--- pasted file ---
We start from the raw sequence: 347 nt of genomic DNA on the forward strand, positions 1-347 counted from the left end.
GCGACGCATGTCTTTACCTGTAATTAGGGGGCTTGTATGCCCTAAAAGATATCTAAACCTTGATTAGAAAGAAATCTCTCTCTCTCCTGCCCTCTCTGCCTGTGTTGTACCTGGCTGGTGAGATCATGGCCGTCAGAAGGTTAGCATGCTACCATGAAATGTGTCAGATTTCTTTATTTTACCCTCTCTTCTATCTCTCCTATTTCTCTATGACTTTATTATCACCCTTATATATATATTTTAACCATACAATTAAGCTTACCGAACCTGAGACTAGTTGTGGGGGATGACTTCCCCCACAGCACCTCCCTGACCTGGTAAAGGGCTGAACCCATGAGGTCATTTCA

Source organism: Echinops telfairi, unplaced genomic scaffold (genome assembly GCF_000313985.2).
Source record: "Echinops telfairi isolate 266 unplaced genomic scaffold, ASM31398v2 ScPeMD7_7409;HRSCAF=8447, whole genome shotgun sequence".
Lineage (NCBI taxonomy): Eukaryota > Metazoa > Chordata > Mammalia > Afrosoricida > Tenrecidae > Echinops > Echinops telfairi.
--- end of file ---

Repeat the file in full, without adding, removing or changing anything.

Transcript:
We start from the raw sequence: 347 nt of genomic DNA on the forward strand, positions 1-347 counted from the left end.
GCGACGCATGTCTTTACCTGTAATTAGGGGGCTTGTATGCCCTAAAAGATATCTAAACCTTGATTAGAAAGAAATCTCTCTCTCTCCTGCCCTCTCTGCCTGTGTTGTACCTGGCTGGTGAGATCATGGCCGTCAGAAGGTTAGCATGCTACCATGAAATGTGTCAGATTTCTTTATTTTACCCTCTCTTCTATCTCTCCTATTTCTCTATGACTTTATTATCACCCTTATATATATATTTTAACCATACAATTAAGCTTACCGAACCTGAGACTAGTTGTGGGGGATGACTTCCCCCACAGCACCTCCCTGACCTGGTAAAGGGCTGAACCCATGAGGTCATTTCA

Source organism: Echinops telfairi, unplaced genomic scaffold (genome assembly GCF_000313985.2).
Source record: "Echinops telfairi isolate 266 unplaced genomic scaffold, ASM31398v2 ScPeMD7_7409;HRSCAF=8447, whole genome shotgun sequence".
Lineage (NCBI taxonomy): Eukaryota > Metazoa > Chordata > Mammalia > Afrosoricida > Tenrecidae > Echinops > Echinops telfairi.